Independent contractor classification is about to get more difficult in New Jersey. S.B. 4204, recently introduced in the New Jersey Legislature, proposes a stricter version of New Jersey’s already-stringent “ABC Test” for determining independent contractor classification. Signaling an emerging trend among employee-friendly states, New Jersey’s bill comes on the heels of California’s A.B. 5, pertaining to independent contractor classification, which we detailed here and which will become effective Jan. 1, 2020, in California.
Significantly, New Jersey’s bill would go further than simply codifying existing practice, making it even harder for companies to classify workers as independent contractors rather than employees. Under New Jersey’s existing ABC Test, a worker is presumed to be an employee, and the burden is on the employer to show all three of the following components for proper independent contractor classification:
(A) The individual has been and will continue to be free from control or direction over the performance of the service, both under the individual’s contract of service and in fact; and
(B) The service is either outside the usual course of the business for which the service is performed, or the service is performed outside of all the places of business of the enterprise for which the service is performed; and
(C) The individual is customarily engaged in an independently established trade, occupation, profession or business.
In 2015, the New Jersey Supreme Court held in Hargrove v. Sleepy’s LLC that the ABC Test was the appropriate standard to determine whether delivery drivers for Sleepy’s, the mattress company, were employees or independent contractors for purposes of the state’s wage payment and wage and hour laws. New Jersey currently uses the ABC Test for purposes of its wage payment and wage and hour laws, as well as in other contexts.
As proposed, New Jersey S.B. 4204 modifies the B and C portions of the ABC Test. The bill narrows the “B” prong by requiring a company to show that the service is outside the usual course of the business and changes the “C” prong by requiring the company to show that the individual must be “customarily engaged in an independently established trade, occupation, profession or business of the same nature as that involved in the work performed.” Therefore, a worker will have to provide the company with the same type of services he or she provides in that profession or trade. These proposed changes conform to the ABC Test set forth in California’s recently passed A.B. 5. As with A.B. 5, there are various businesses that are excluded from the bill, but the proposed exceptions in New Jersey differ from those in California, and may still be subject to change based on anticipated lobbying efforts of different industry groups before the bill is finalized.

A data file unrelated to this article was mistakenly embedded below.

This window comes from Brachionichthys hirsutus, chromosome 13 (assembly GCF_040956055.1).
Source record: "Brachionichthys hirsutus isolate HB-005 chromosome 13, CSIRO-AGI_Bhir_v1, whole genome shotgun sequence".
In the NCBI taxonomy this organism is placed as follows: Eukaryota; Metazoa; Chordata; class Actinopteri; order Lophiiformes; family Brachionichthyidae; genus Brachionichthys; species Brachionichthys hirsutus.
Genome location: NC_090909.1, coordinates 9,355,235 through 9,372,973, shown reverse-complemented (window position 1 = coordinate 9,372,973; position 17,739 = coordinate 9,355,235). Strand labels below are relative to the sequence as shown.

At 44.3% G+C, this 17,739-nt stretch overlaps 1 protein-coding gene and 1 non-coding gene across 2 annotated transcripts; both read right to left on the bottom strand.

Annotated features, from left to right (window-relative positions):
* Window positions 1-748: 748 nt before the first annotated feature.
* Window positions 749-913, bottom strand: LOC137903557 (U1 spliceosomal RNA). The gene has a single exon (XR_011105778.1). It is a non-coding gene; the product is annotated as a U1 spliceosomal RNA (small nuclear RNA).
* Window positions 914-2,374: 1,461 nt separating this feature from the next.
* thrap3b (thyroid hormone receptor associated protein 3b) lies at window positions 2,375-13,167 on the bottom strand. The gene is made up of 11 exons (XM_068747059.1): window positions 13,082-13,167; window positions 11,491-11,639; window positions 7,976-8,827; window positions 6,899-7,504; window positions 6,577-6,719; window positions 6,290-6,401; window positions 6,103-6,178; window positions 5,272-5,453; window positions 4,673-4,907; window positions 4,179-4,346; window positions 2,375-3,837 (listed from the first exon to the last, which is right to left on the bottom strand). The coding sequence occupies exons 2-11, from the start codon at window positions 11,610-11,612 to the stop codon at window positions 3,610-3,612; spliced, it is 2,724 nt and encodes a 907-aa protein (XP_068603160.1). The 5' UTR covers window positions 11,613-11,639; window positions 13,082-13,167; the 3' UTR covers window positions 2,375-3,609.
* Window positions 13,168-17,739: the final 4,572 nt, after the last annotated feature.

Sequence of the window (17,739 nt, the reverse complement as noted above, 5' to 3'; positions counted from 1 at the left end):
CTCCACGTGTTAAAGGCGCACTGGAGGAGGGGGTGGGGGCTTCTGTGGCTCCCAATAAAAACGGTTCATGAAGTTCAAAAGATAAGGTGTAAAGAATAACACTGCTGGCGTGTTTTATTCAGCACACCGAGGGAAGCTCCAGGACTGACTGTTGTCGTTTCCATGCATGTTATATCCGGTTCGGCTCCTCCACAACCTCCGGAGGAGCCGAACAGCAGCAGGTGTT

If S.B. 4204 is enacted, which seems likely, the law will significantly impact businesses of all sizes and industries in New Jersey. In particular, the bill may cause upheaval for so-called gig economy companies, many of which rely on independent contractors as a large component of their workforce. Just last week, it was reported that New Jersey intends to impose a tax bill of about $650 million on Uber Technologies Inc. in unemployment and disability insurance taxes based on the state’s determination that the ride-hailing company has been misclassifying drivers as independent contractors rather than employees. Additionally, given New Jersey’s recent amendments to its wage and hour laws imposing increased penalties and damages as detailed here, a business’s risk of exposure for misclassifying its workforce is even more profound.
New Jersey businesses are encouraged to examine their current classification practices and anticipate steps for compliance. Lowenstein Sandler’s Employment Law Practice Group lawyers are available to answer questions and assist businesses seeking to assess the impact of the current Sleepy’s case and proposed S.B. 4204 on their workforce.